News Guide: Key details in Clemens perjury trial

April 16, 2012

Associated Press on April 16, 2012 released the following:

“WASHINGTON (AP) — Roger Clemens’ second perjury trial began Monday, following a mistrial in the first case when prosecutors showed inadmissible evidence to the jury.

The famed former pitcher is accused of ying to Congress in 2008 when he said he never used performance-enhancing drugs.

The new trial, which begins with jury selection, is expected to last four to six weeks.

Some key data and figures in the case:

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CHARGES:

Three counts of making false statements, two counts of perjury and one count of obstruction of Congress.

POSSIBLE PENALTIES:

If convicted on all counts, Clemens could face up to 30 years in prison and a $1.5 million fine. But with no prior criminal record, under U.S. sentencing guidelines, he would probably face no more than 15 to 21 months in prison.

WITNESSES

Former baseball stars Barry Bonds and Jose Canseco were on the list of 104 potential witnesses or people who might be mentioned at trial that was read to the jury pool. In addition to Bonds and Canseco, prosecutors said they might call baseball commissioner Bud Selig and New York Yankees general manager Brian Cashman. Clemens’ attorneys said they might call his former teammates Paul O’Neill, Jorge Posada and Mike Stanton and baseball writer Peter Gammons.

JURY SELECTION:

U.S. District Judge Reggie Walton asked 90 potential jurors 86 yes-or-no screening questions designed to uncover personal history or attitudes, medical problems or scheduling conflicts that might reveal potential prejudice or an inability to serve. Among them: “Do you have any opinions about Major League Baseball – good, bad or whatever?” Jury pool members who had “yes” answers marked them on a sheet of paper. The lawyers and judge then began questioning them individually about those answers. In addition to people disqualified by the judge for cause, the defense will be allowed reject 10 potential jurors and the prosecutors can veto six – without explanation – until 12 are seated. Then each side will get two such unexplained strikes until four alternates are chosen, in case any jurors have to drop out during the trial.

THUMBNAILS:

– Roger Clemens: The famed pitcher, who won a record seven Cy Young Awards, said he never used steroids or human growth hormone during his baseball career. But prosecutors maintain he lied and broke the law when he made that denial under oath to a congressional committee in 2008.

– Brian McNamee: The strength trainer who worked out with Clemens for a decade, he helped mold The Rocket into one of the most feared power pitchers in the major leagues, even into his 40s. McNamee maintains he injected Clemens with steroids and human growth hormone – and saved the needles, which will be evidence at trial. He’ll be the prosecution’s most important witness.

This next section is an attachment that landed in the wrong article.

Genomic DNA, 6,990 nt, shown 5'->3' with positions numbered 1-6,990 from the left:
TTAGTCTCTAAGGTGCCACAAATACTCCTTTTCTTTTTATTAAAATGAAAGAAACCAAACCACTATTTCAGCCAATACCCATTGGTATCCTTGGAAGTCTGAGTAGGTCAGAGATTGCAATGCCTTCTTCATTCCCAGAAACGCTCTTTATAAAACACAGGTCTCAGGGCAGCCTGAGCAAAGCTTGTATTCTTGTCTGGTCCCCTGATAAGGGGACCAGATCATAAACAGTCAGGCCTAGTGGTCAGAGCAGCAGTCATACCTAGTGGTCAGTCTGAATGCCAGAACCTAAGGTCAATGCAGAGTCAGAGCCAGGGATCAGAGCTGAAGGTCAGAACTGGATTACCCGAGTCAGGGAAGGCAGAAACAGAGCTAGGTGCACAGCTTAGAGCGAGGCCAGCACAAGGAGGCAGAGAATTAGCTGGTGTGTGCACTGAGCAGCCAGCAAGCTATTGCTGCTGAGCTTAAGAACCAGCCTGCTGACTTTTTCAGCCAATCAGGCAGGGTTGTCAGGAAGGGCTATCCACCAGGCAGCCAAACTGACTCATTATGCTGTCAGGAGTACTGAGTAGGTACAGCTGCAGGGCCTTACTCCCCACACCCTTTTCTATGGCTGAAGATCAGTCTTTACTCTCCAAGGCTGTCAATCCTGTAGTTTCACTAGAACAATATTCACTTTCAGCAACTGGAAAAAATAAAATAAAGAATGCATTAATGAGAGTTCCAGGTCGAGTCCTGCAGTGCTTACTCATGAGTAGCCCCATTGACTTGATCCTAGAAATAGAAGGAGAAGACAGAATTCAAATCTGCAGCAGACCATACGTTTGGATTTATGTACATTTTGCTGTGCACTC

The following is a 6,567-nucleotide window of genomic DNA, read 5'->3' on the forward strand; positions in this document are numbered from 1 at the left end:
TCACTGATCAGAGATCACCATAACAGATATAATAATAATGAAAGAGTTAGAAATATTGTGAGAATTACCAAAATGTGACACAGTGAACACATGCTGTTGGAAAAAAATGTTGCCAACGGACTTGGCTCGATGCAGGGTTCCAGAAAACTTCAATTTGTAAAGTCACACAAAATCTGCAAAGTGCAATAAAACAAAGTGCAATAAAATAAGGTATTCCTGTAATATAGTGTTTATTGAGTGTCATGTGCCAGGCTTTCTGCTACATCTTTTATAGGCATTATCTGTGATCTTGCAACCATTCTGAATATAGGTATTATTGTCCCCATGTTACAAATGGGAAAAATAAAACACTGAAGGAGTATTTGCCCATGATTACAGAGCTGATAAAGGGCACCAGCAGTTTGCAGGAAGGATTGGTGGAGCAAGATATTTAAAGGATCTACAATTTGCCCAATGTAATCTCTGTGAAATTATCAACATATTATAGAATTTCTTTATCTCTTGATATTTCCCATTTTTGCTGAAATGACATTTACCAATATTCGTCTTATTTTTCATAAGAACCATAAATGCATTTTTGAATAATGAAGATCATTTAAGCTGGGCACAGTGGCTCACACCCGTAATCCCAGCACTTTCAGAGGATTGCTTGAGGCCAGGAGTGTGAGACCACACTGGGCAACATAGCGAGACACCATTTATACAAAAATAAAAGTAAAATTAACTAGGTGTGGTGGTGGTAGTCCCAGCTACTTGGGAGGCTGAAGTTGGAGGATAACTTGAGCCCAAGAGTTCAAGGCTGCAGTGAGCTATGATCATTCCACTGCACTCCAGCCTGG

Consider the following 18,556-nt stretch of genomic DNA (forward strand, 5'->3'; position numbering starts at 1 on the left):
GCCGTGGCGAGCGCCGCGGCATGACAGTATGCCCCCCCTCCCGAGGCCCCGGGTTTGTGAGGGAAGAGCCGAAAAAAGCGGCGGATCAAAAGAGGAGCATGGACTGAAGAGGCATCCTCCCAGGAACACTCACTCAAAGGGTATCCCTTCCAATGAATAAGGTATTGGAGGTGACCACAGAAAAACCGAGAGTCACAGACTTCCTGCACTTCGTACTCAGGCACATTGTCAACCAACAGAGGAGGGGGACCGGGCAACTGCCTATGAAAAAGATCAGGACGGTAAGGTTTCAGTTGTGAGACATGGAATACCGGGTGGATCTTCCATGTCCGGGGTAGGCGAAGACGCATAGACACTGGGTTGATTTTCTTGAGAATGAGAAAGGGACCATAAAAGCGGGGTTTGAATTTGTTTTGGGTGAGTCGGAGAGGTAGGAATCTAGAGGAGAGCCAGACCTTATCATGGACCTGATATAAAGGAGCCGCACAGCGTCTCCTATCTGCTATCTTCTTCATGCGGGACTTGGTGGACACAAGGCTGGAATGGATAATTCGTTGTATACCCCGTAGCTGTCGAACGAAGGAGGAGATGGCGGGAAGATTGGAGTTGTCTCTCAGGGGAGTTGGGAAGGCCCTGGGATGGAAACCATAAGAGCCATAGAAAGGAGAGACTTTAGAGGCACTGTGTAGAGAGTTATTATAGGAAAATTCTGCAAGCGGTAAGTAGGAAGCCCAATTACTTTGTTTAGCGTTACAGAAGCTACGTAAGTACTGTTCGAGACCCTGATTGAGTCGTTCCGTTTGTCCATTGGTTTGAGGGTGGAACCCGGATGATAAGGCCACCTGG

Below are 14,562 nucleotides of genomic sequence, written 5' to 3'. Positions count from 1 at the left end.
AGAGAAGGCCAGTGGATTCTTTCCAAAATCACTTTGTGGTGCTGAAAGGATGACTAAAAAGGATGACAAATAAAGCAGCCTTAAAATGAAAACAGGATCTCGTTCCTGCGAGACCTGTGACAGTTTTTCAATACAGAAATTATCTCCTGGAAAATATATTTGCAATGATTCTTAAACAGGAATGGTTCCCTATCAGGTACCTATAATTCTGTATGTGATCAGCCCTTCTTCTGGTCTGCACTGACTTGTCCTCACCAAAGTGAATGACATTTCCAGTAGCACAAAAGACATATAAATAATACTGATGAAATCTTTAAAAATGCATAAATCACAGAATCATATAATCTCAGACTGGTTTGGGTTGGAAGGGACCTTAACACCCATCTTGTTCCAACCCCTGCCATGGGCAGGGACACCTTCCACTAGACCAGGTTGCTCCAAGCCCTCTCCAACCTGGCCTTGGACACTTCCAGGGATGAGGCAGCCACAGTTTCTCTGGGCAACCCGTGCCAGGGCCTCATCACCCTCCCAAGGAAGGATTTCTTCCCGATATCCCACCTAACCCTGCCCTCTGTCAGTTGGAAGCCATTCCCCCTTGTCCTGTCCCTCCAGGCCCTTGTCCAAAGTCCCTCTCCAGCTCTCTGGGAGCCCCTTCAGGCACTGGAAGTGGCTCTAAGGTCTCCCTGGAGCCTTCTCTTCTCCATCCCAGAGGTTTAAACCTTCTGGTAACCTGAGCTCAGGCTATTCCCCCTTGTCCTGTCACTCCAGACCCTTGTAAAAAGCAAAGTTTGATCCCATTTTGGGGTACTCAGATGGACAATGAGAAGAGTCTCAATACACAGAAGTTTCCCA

– Andy Pettitte: The pitcher and former teammate of Clemens – with both the New York Yankees and Houston Astros – is the only person besides McNamee who says Clemens acknowledged using drugs. Clemens has said his former friend is “a very honest fellow” but insists he “misremembers” their conversation, said to have taken place in 1999 or 2000.

– Kirk Radomski: The former batboy with the New York Mets was the primary source behind the 2007 Mitchell Report examining the use of performance-enhancing drugs in Major League Baseball. Radomski has admitted providing drugs to dozens of players, and McNamee says he got the drugs for Clemens from Radomski.

– U.S. District Judge Reggie Walton: The judge is a former athlete himself – he went to college on a football scholarship. In declaring a mistrial last year, Walton blamed prosecutors for a mistake that a “first-year law student” wouldn’t make. No stranger to high-profile cases, he presided over the trial of former Vice President Dick Cheney’s onetime chief of staff, Scooter Libby.

– Rusty Hardin: Clemens’ lead attorney has a reputation for winning jurors over with plenty of Southern charm and colorful quips aimed to bring down opponents.

– Assistant U.S. Attorney Steven Durham: One of two prosecutors who worked on the original case last summer, which ended in a mistrial because prosecutors showed the jury inadmissible evidence, Durham is chief of the public corruption unit at the U.S. attorney’s office in Washington.”

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Douglas McNabb – McNabb Associates, P.C.’s
Federal Criminal Defense Attorneys Videos:

Federal Crimes – Federal Indictment

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To find additional federal criminal news, please read Federal Criminal Defense Daily.

Douglas McNabb and other members of the U.S. law firm practice and write and/or report extensively on matters involving Federal Criminal Defense, INTERPOL Red Notice Removal, International Extradition and OFAC SDN Sanctions Removal.

The author of this blog is Douglas C. McNabb. Please feel free to contact him directly at mcnabb@mcnabbassociates.com or at one of the offices listed above.


Feds bulk up to retry Clemens over drug testimony

April 16, 2012

Associated Press on April 16, 2012 released the following:

“By FREDERIC J. FROMMER

WASHINGTON (AP) — The Justice Department, embarrassed by blundering into a mistrial of Roger Clemens last year, has added more prosecutors as it tries again to convict the famed pitcher of lying to Congress when he said he never used performance-enhancing drugs.